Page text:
Tuesday, September 27, 2016
SLIPPERY ELM – Ulmus Rubra, Ulmus Fulva
Also known as: Red Elm, Indian Elm, American Elm, Moose Elm, etc.
Parts used: inner bark
Systems/organs affected: lungs, stomach, intestines, oral, female reproductive, skin, urinary,
Properties: nutritive, demulcent, Yin tonic, expectorant, emollient, mild astringent, vulnerary, mucilage, anti-inflammatory, anti-carcinogenic, diuretic
SLIPPERY ELM is a member of the Urticaceae family. It is a 50+ foot tree with long, toothed leaves. The branches are rough and the leaf buds are covered with a yellow substance. The flowers are stalk-less. The bark is collected from large branches as well as the trunk in the springtime and dried in strips generally 2-3 feet long and about 1/16-1/8 inch thick. Even dried the bark is flexible and tough with an odor similar to Fenugreek. Generally the bark is sold in two forms, a fine powder or a coarse one. The coarse powder is used for poultices while the fine is used for drinks, salves, encapsulating, etc. The bark is also more beneficial if it comes from a tree ten years old or more. Slippery Elm is native to North America (Canada and the eastern united states) and is considered somewhat endangered due to over harvesting or poor practices when harvesting. A lot of slippery elm will be adulterated with flour or cornstarch so it is important to know the source well. Slippery elm powder should be fawn colored or slightly grey.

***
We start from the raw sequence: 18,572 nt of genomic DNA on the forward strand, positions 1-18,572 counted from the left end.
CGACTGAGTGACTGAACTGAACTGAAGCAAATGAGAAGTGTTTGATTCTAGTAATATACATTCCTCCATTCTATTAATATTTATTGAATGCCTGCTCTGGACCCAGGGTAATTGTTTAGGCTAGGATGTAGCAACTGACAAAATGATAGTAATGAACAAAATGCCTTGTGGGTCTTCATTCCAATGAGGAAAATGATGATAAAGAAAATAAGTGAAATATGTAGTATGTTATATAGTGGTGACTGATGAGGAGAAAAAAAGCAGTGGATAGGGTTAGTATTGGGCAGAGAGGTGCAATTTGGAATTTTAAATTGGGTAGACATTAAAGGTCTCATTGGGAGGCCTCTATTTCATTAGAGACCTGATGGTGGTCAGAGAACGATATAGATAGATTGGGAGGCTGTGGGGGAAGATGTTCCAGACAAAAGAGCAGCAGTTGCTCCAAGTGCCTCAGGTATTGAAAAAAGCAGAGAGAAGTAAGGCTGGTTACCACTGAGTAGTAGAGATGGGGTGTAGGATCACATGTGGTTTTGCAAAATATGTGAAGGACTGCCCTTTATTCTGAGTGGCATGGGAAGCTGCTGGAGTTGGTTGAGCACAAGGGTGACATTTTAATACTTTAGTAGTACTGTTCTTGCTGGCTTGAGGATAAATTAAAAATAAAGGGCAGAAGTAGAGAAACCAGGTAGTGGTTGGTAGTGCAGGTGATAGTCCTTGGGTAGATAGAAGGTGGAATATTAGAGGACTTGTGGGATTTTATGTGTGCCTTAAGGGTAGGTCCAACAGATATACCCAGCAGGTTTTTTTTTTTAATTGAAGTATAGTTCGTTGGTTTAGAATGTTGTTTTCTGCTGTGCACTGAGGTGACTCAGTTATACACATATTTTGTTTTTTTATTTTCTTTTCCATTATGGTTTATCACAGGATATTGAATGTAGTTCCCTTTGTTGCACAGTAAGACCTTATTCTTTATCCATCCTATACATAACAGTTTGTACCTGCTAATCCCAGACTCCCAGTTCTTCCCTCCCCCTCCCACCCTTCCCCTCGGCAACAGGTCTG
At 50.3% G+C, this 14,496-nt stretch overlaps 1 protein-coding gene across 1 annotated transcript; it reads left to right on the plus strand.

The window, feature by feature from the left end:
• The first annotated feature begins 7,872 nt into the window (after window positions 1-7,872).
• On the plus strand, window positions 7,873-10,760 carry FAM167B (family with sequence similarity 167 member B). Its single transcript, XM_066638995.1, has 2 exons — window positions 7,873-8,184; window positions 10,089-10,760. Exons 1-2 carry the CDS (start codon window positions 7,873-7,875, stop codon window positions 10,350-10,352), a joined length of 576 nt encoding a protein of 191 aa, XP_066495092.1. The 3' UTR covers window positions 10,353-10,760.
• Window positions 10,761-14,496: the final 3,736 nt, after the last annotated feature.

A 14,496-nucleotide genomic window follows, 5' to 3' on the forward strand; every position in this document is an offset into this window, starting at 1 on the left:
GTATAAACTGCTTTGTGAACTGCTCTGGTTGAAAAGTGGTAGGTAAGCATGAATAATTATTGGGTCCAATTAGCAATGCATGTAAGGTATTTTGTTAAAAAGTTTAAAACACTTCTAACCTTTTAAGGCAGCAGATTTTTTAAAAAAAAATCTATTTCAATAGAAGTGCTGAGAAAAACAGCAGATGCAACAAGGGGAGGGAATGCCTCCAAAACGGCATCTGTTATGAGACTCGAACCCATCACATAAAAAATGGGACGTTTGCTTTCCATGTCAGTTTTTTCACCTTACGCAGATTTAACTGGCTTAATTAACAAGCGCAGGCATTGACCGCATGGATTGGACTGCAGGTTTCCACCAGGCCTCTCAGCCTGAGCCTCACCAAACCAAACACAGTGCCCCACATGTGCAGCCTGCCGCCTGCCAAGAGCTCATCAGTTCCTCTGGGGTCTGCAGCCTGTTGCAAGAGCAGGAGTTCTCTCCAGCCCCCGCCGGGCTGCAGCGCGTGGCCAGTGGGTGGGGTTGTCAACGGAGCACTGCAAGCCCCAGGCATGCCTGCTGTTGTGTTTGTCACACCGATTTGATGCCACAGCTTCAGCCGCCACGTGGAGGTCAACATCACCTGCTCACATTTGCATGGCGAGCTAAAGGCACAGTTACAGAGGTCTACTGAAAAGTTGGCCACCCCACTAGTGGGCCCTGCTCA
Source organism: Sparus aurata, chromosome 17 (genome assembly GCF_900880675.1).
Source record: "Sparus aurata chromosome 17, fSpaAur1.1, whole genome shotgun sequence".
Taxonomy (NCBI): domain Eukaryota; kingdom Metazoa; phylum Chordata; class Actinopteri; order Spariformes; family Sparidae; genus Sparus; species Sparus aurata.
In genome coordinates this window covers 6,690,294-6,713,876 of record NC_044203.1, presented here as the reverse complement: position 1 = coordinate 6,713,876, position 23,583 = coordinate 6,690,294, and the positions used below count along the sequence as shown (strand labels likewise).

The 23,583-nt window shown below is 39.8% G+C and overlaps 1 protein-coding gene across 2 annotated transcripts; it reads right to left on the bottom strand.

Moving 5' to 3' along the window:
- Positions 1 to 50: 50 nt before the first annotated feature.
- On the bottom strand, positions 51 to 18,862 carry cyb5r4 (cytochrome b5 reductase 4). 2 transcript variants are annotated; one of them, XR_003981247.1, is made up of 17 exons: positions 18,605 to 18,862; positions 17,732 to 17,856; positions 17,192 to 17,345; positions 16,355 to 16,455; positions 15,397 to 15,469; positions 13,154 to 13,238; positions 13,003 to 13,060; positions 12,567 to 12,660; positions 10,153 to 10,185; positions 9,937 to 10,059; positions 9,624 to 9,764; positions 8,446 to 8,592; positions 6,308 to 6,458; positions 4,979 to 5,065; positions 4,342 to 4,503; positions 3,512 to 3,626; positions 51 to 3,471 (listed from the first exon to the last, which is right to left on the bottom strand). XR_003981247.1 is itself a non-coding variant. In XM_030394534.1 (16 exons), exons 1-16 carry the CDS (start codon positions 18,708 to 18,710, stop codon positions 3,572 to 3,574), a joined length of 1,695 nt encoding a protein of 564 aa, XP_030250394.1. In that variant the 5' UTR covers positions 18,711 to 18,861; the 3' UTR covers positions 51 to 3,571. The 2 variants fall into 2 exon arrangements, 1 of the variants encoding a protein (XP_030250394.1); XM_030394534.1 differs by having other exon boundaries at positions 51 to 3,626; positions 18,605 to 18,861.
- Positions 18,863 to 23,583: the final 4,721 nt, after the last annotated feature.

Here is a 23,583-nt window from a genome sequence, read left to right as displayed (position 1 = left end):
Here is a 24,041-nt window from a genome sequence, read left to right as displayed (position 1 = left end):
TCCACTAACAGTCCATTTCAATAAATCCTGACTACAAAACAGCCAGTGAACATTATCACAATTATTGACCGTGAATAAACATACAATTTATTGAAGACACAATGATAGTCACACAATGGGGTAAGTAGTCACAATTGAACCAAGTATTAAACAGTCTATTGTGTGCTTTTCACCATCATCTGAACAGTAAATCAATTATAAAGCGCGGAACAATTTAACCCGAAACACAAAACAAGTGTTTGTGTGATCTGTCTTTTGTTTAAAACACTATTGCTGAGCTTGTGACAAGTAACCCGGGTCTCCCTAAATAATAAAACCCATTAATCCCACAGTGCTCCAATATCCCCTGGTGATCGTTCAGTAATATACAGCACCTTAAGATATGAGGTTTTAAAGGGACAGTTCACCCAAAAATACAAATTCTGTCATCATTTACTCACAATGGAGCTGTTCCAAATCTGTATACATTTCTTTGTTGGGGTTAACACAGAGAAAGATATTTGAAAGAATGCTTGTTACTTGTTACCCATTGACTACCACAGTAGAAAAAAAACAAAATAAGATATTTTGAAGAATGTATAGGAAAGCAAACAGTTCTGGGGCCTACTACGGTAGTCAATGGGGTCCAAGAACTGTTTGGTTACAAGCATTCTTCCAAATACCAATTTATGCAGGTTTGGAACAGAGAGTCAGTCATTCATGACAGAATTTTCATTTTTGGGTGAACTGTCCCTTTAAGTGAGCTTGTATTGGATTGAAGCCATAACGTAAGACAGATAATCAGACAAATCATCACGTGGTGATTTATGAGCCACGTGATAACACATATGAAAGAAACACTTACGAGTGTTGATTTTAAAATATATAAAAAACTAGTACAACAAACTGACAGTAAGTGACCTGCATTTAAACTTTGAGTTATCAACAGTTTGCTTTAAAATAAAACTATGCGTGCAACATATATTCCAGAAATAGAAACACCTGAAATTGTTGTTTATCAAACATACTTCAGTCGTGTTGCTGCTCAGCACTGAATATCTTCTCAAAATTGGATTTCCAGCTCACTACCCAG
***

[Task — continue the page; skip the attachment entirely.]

Slippery elm has been used as a medicine for a very long time. It is very mucilaginous (creates a gel like substance when mixed with water) which helps a number of conditions such as digestive issues, sore throat, diarrhea, constipation, Crohn’s disease, GERD, diverticulitis, IBS, etc. In one study, two formulas containing slippery elm were used to measure their ability to normalize stool consistency as well as stool frequency. Both formulas worked for both things but the second one had a much higher percentage increase than the first one. Bother registered reductions in abdominal symptoms as well. (Incidentally, the 2nd formula was a mixture of slippery elm, licorice root, oat bran and lactulose which is a synthetic sugar used as a laxative and contains glucose and fructose. Mix one was a combination of bilberry fruit, slippery elm, cinnamon and agrimony). A study conducted by NY Chiropractic College found that slippery elm used in conjunction with a number of other whole foods and herbs assisted with weight loss.
Slippery elm has a number of phenols (aromatic benzene compounds that create hydroxyl groups for protection against stress). The Institute of Himalayan Bioresource Technology did a study on several herbs to analyze their phytonutrient content. Slippery elm was one of those herbs studied and found to be helpful for anxiety and stress due to its combination of nutrients.
A series of studies were done on patients with psoriasis. Patients aged 40-68 were asked to follow a specific diet and drink saffron tea and slippery elm water every day. All cases from mild to chronic were followed for a period of six months and all were found to have improved their conditions following said protocol. (The diet consisted of fresh vegetables and fruits, fiber and/or fiber supplements, small amounts of fish and fowl, organic olive oil and no red meat, refined or processed foods).